The procedure worked just as described. The only thing I'd add is to reboot after all the chown-ing and mv-ing is done. I logged into one of the affected accounts immediately after moving everything around and everything was wonky no Desktop, no Finder, etc. I'm guessing some processes got confused by the changed UIDs and needed a fresh start. Change ownership of the user's files', I think than it should be better do: Thanks for this, very handy.
One thing to add is the chown call should be chown -h or if you have any symlinks then they end up beloning to the old userid. I also changed the gid PrimaryGroupID to match and did the same thing for the chgrp call. Oct 31, For some reason, chown wasn't in my path and couldn't find it since the locatedb wasn't properly loaded. Took me a while to find it but wanted to make sure others could find it easily.
Adding it to delicious now! Nov 03, Hi all, Anyone can help me with this? Nov 18, In Bash, instead of: This one might be a little more complete. Also changes owner of symbolic links. Also uses xargs to execute the chown command as few times as possible. Note I just did this on Lion. Roman says: May 23, Finally, I've updated the guide according to your hint. Thank you! Jan 04, It's very important to use "chown -h" instead of "chown". The link target may have a completely different uid.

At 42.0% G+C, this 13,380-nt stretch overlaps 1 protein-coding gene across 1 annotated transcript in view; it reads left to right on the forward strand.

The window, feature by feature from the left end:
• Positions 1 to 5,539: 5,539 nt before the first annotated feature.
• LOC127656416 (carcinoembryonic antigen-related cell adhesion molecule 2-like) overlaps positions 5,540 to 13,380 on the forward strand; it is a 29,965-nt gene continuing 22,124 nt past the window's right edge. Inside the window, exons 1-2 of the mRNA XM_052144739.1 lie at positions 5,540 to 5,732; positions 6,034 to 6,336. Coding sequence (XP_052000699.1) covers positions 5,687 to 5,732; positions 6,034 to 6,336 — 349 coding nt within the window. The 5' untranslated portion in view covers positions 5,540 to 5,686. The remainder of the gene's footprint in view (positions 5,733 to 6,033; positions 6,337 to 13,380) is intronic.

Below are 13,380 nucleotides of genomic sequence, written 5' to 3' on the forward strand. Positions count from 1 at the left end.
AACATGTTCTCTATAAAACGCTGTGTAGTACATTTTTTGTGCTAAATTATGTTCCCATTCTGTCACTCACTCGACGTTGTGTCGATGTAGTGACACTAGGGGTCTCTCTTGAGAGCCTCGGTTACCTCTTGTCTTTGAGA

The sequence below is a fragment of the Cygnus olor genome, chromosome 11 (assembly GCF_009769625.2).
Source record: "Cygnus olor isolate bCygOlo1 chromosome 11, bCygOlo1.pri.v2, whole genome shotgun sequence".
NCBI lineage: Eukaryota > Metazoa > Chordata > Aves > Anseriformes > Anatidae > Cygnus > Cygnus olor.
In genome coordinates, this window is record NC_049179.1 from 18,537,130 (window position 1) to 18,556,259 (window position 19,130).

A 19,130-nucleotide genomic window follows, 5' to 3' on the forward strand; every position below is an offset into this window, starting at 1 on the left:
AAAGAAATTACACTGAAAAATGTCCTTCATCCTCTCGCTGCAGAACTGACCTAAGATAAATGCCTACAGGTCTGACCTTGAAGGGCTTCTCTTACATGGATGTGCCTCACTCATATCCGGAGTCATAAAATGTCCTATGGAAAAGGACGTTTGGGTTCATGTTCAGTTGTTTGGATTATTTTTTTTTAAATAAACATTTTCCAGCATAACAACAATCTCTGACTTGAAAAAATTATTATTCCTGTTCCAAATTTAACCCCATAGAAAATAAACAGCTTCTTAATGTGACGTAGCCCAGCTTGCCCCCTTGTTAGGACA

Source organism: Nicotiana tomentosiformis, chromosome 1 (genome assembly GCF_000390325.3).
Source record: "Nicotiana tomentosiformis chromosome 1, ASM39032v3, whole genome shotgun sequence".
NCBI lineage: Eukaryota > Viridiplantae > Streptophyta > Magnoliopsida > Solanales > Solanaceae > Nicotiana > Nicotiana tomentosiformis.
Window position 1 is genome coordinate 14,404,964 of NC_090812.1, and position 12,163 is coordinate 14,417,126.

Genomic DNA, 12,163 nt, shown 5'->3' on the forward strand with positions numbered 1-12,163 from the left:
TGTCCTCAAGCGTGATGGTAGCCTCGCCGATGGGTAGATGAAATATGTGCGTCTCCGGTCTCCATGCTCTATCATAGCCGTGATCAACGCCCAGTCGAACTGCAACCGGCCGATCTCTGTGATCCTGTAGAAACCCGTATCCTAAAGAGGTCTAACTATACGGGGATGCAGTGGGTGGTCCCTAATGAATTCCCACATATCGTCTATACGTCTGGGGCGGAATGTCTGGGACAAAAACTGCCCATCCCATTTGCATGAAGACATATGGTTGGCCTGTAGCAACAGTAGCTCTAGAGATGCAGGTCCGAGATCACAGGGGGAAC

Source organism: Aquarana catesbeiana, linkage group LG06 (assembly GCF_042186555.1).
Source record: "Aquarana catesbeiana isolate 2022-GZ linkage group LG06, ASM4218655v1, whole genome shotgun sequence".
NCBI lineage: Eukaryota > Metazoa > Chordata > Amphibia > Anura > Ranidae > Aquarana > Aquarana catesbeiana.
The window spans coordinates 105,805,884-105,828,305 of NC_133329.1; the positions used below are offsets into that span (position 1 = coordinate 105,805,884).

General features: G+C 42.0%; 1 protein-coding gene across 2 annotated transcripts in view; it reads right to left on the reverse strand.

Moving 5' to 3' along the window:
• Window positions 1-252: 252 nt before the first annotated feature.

Enable or disable the root user
Right, I've changed the commands. Jan 21, January 25, at October 29, at 5: CW says: January 28, at 3: Bree says: February 21, at John F. March 4, at 3: Kent says: March 4, at 4: March 4, at 6: Evan says: March 18, at 2: GColes says: March 31, at Tony says: April 20, at David says: May 6, at 5: August 8, at 2: August 16, at 2: Tricia Hanna says: October 16, at 9: November 27, at Debbie says: January 20, at 4: Serge Hogue says: March 9, at 7: April 16, at 9: Ang says: June 17, at 5: JL says: September 22, at 2: Roselle says: July 13, at 1: Ricky says: September 26, at March 4, at March 4, at 1: Leave a Reply Click here to cancel reply.
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Change the User Short Name Only
I don't know what is the "Store" he's is saying about. Here are the detailed instructions how to do that. Changing ownership of a used Mac I highly recommend the total wipe procedure to remove any possible software remains and modifications from previous user that you do not want. This will let you change the locked Apple ID. Krishna Krishna 11 1. Sign up or log in Sign up using Google.
Change the name of your macOS user account and home folder